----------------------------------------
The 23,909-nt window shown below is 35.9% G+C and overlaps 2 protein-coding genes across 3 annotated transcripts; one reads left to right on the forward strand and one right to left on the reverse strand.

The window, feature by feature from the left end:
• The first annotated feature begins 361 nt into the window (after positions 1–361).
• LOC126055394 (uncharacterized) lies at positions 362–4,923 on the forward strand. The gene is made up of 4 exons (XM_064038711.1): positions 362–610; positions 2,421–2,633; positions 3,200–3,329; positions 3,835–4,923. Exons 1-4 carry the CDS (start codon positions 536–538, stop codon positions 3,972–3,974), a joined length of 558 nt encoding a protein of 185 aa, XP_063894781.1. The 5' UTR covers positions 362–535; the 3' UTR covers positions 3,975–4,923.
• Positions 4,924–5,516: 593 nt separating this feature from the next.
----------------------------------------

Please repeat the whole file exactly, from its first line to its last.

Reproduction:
The 23,909-nt window shown below is 35.9% G+C and overlaps 2 protein-coding genes across 3 annotated transcripts; one reads left to right on the forward strand and one right to left on the reverse strand.

The window, feature by feature from the left end:
• The first annotated feature begins 361 nt into the window (after positions 1–361).
• LOC126055394 (uncharacterized) lies at positions 362–4,923 on the forward strand. The gene is made up of 4 exons (XM_064038711.1): positions 362–610; positions 2,421–2,633; positions 3,200–3,329; positions 3,835–4,923. Exons 1-4 carry the CDS (start codon positions 536–538, stop codon positions 3,972–3,974), a joined length of 558 nt encoding a protein of 185 aa, XP_063894781.1. The 5' UTR covers positions 362–535; the 3' UTR covers positions 3,975–4,923.
• Positions 4,924–5,516: 593 nt separating this feature from the next.